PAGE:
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Pray for Las Vegas

By Myrtle V. Thompson

Few will have missed the story, but Oct. 1, 2017, will go down in the history of Las Vegas as an evening never to be forgotten.

Celebrities, some idolized by the young and some by the old were finishing a performance on a stage with about 22,000 attendees below them. Sudden gunshots, initially sounding like firecrackers, reverberated through the air, striking hundreds of the young, the old, even the infirm in wheelchairs.

It was a terrifying experience.

With such a large crowd and so many shots, it was impossible to know from where they were coming, to move quickly, or find a place to hide. No time to think of anyone else.

Bodies fell, some still alive, stumbled over by unsuspecting runners. No one expected to encounter problems like this. One shattered moment left a hurt like the sting of a scorpion.

It was, as the president said later, a “very evil” man who chose to do it. Evil always lurks in unsuspecting places where scorpions like Stephen Paddock use their poison.

The police and medical people were on hand in minutes. After a respite and a solemn moment of quiet, someone asked those standing around to join hands in a circle for prayer. It may have been the first prayer meeting some had ever attended.

Death and horror send us seeking the God who listens.

In our church Leadership Training class the next night, we tossed around how we would answer the question “Why did this happen?” The Las Vegas tragedy needs an answer. What kind can we give?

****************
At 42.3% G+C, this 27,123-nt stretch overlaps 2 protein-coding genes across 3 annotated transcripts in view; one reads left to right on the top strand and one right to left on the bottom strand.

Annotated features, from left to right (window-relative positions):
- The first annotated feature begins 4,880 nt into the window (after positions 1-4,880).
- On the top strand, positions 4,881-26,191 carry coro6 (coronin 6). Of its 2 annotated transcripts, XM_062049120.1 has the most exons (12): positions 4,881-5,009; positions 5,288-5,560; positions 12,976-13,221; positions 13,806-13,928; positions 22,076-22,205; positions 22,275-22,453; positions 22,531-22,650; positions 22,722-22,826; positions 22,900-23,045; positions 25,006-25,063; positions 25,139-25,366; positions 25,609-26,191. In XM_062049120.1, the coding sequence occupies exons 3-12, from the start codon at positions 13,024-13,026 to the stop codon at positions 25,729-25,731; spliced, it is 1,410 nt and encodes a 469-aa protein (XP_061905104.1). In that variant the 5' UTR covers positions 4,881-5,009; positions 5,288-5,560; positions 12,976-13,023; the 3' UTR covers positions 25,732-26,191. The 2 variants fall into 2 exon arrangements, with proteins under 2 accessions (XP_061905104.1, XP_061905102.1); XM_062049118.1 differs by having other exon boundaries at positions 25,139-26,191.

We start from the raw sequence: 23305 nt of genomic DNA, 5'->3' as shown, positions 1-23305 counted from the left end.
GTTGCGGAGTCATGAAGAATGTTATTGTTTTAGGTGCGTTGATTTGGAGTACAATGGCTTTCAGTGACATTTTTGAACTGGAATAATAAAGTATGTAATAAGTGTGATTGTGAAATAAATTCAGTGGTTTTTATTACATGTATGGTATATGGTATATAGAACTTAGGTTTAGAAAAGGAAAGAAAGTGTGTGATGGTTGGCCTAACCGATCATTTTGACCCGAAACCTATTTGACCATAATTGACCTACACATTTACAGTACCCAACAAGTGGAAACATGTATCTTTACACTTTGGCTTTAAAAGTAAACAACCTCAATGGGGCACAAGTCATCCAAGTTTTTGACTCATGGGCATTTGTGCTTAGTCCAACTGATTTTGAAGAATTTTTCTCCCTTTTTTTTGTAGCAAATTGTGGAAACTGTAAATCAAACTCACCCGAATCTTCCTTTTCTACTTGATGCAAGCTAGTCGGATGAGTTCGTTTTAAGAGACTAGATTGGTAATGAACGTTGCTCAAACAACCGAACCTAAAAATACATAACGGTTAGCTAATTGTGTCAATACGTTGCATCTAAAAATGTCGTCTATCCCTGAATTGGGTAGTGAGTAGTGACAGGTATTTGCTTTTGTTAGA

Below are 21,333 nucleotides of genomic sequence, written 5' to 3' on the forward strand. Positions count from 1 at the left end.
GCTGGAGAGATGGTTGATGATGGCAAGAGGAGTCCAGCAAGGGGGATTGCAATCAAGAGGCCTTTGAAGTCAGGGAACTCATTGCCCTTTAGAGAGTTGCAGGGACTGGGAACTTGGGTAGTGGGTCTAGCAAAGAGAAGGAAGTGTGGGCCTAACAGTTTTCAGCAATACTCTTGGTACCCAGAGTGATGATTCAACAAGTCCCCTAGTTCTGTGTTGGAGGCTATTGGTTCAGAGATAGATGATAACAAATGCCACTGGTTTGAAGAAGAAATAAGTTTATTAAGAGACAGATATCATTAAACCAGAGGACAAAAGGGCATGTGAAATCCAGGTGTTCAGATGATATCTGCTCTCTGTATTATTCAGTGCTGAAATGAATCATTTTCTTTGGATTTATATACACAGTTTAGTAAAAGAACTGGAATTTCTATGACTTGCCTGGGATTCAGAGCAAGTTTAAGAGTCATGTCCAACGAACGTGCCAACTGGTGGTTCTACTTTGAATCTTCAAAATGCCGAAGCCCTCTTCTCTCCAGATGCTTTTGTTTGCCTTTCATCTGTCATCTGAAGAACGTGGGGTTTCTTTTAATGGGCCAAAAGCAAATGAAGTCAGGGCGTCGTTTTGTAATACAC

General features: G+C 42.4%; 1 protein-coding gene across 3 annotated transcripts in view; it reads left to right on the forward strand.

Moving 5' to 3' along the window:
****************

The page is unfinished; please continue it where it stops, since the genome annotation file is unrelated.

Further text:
We often hear “everything happens for a reason.” There is a hint of faith in this trite suggestion, but implied faith offers no provision for the substance we need. Who dares respond to why Stephen Paddock devised his devilish plan?

In the past few months we have had one unrelated tragedy after another, leading one student to ask if the series of recent events in our country is a judgment on America. It is a tough question to answer.

Pray for Las Vegas. I hope the response will be enormous.

As to the student’s question about God’s judgment, no one can answer, but we know from Scripture that God has judged nations and people in the past.

We are dealing with the creator of the universe, who is not limited by time, place or people. He takes note of our prayers.

Thousands of years ago a prophet named Jonah was told to go to the great city of Ninevah and tell them the city would be overthrown in 40 days. Jonah finally got his act together and did what God told him to do.

The king was so moved by Jonah’s message he took off his royal robe, put on sackcloth and sat down in ashes as a sign of repentance. He proclaimed a fast, had the animals covered in sackcloth, decreed that neither man nor beast should eat or drink for three days and told the people to cry to God. When they did, God took notice and Ninevah was spared.

Prayer is serious business. The answer comes with obedience and repentance. It is always worth giving it a try — on God’s conditions.

Myrtle Virginia Thompson is a Suffolk resident and former missionary. Email her at mvtgrt@gmail.com.